Silver, Wine, Art and Gold (SWAG) To Protect From Inflation
AUGUST 20, 2012
Today's AM fix was USD 1,615.25, EUR 1,306.84, and GBP 1,028.04 per ounce.
Friday’s AM fix was USD 1,616.50, EUR 1,306.05 and GBP 1,028.57 per ounce.
Silver is trading at $28.13/oz, €22.96/oz and £18.00/oz. Platinum is trading at $1,476.75/oz, palladium at $599.20/oz and rhodium at $1,025/oz.
Gold edged up $1.90 or 0.12% in New York on Friday and closed at $1,615.90/oz. Silver surged to $28.34 in early trading then fell off and closed with a loss 0.43%.
For the week, gold was 0.3% lower and silver was 0.14% lower.
Platinum hit its highest price is 6 weeks Monday on worries that supply will shrink after the mining massacre in South Africa, at the world’s top platinum producer, last week.
At a mine run by Lonmin, the world’s number 3 producer, 34 people were shot by police over the last week as industrial unrest was brutally quashed. Striking workers may be sacked if they do not return to work today. There are concerns that the volatile political situation in South Africa could worsen and unrest spread to the gold mining sector (see commentary).
Some gold investors are still waiting on clear signals from central banks before re-entering the market. Prudent investors and those with a more long term time horizon continue to buy or keep an allocation to gold within a portfolio.
Although US gold futures and options fell for a second week, the SPDR Gold Trust, the world’s largest gold backed ETF, climbed 0.9% as of August 17th its highest since July 9th.
Silver, wine, art and gold – or SWAG – may be the solution for investors looking to protect their wealth in the coming years according to perceptive Reuters Columnist, James Saft.
In an interesting article and an interesting video for Reuters, Saft coins the term “Investing 201” which means having SWAG in your portfolio in order to protect investors from “a grim decade of money printing and financial repression.”
SWAG, as in silver, wine, art and gold, are real assets that might just outperform if official policy causes the money supply to surge according to Saft.
This is the idea of Joe Roseman, who says SWAG will do very well over what could be a very troubled next decade.
"These assets effectively act as a money supply index tracker," said Roseman, who for 16 years was a money manager and economist at Moore Capital, run by the legendary Louis Bacon. "If the authorities are going to bail themselves out, money supply will expand. Every single time governments have been here, this is exactly what they have done."
Roseman, who now manages his own money, has published a book titled 'Silver, Wine, Art and Gold: Alternative Assets for the Coming Decade'.
His argument, in short, is that a combination of excessive debt, aging populations, resource scarcity and financial repression will bring on extremely poor performance in equities and bonds.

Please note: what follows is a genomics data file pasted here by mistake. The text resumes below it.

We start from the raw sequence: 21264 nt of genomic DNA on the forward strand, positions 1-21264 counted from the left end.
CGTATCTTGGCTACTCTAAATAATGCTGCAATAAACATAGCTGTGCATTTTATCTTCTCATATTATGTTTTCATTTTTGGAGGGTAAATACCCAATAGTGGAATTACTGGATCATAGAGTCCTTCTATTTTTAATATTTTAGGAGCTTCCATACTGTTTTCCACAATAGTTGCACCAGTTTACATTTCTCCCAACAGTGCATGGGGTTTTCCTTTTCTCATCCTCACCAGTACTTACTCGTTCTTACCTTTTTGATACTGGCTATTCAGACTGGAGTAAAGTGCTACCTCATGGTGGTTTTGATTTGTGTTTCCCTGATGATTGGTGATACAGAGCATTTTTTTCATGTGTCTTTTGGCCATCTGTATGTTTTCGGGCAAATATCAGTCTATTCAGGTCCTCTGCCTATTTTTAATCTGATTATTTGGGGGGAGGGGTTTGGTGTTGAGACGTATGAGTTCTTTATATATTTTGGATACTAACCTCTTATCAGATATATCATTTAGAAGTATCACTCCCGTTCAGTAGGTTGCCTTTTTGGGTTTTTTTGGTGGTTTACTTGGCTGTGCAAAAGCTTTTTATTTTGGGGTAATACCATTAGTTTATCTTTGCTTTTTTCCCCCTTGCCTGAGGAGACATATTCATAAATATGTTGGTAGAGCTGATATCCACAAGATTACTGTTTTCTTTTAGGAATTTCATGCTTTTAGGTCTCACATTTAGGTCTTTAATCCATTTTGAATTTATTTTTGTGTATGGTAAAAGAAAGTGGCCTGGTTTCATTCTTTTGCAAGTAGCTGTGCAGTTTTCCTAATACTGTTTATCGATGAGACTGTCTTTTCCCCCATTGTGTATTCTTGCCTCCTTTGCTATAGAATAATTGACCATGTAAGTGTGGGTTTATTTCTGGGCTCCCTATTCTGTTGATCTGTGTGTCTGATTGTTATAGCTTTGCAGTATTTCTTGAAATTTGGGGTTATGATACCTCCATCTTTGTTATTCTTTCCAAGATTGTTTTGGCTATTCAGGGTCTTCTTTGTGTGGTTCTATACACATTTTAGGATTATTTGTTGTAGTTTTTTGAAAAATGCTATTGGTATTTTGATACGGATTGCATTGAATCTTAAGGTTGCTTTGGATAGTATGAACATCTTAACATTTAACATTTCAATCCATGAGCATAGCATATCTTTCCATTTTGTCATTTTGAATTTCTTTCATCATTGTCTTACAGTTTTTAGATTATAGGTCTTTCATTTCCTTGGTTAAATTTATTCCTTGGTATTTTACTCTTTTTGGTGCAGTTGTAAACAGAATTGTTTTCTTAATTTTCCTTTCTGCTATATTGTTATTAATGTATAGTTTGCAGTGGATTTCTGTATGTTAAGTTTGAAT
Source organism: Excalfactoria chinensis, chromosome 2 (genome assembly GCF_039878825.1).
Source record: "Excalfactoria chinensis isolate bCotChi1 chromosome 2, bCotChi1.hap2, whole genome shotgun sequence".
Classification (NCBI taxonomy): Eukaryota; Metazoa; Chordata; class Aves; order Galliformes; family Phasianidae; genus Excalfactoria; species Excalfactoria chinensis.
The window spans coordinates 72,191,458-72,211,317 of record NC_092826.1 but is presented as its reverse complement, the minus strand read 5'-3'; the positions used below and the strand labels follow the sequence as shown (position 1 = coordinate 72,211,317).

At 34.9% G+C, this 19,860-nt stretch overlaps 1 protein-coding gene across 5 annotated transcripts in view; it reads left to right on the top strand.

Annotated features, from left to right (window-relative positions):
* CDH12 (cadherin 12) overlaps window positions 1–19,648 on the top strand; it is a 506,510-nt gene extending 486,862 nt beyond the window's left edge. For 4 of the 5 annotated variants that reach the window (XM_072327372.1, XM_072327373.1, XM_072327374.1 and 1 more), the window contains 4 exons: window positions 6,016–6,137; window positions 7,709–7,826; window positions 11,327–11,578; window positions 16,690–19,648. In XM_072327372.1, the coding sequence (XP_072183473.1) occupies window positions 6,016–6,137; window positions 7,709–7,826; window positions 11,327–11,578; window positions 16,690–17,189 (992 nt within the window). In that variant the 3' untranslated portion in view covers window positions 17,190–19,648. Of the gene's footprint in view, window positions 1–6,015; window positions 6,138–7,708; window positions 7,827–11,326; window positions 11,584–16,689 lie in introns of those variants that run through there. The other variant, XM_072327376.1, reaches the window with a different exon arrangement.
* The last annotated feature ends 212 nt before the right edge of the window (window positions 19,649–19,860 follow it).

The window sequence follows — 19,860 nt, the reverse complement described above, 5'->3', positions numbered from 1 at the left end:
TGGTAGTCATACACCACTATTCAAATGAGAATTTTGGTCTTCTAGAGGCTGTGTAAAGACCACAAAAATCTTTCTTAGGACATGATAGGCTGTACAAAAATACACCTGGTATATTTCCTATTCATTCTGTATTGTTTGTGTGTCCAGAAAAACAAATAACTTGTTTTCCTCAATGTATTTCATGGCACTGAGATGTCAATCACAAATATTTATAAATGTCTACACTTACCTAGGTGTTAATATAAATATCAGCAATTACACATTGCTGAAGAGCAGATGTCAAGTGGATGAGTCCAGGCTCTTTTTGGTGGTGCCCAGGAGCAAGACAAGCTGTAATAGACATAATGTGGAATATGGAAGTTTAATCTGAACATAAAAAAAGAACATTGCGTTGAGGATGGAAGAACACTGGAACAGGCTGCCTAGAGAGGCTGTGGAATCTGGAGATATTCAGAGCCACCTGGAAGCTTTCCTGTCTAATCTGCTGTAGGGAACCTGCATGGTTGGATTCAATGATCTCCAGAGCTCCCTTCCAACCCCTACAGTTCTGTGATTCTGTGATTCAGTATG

Equities will suffer, and bonds, the traditional safe haven, will hugely underperform as policymakers engineer inflation and seek to trap assets as sources of government funding.
Rather than death and taxes, then, investors will come to fear money printing and financial repression, which will be used to help inflate away excessive debts and corral funds for hard-hit governments.
Under this scenario, what is sure to go up is the money supply, as central banks print and print, either to fund their governments or to ease the real impact of high debt by stoking inflation.
Roseman's argument is that SWAG assets can act almost like alternative currencies, and, unlike fiat currencies, cannot have their supply increased at the press of a button.
You can't magic up more gold or 10 new Picassos. They also, by definition, carry no debt, making their risk profile hugely different from most other assets, implying a lack of correlation and added protection.
In addition, SWAG are not denominated in any particular currency, meaning you are not hostage to a particular monetary or fiscal policy, or even to natural disasters or wars. It's worth noting that the range of SWAG-like assets extends beyond the big four, to include in varying degrees things like palladium and stamps.
A hard currency instrument like gold, but with more industrial uses. Up almost 500% over a decade. Useful as a diversifier from gold. Roseman is optimistic about industrial demand. That said, this makes it a less pure play on the theme of a rising money supply and inflation.
The most investable fine wines have done well over the past decade and studies indicate they have low correlation with traditional assets. Finite supply of the great investment wines, portability and relatively low storage costs are an advantage. There also has been huge growth of demand from prestige-oriented drinkers in China and other emerging markets.
However, this is a double edged sword: while Chateau Lafite, the wine to serve to impress your regional party boss in China, has surged in price, so has fraud. By some estimates the amount of Lafite drunk in China last year exceeded total yearly production by almost 10 times. Wine investing requires storage charges, and wine funds are often quite expensive. Due diligence and caution are key in selecting advisers and storage places, as instances of fraud and overcharging are far from unknown.
The oddest of the group, and the one of which Roseman seems most fond. What is art? Hard to say, but whatever it is, it seems to go up satisfyingly in price, with sections of the market sky-rocketing even during the tough times in recent years.
While I have concerns that this is a market highly dependent on the 1pc, and thus vulnerable to falls if their share of income falls, Roseman believes that the growth of the very wealthy in emerging markets will drive future price growth.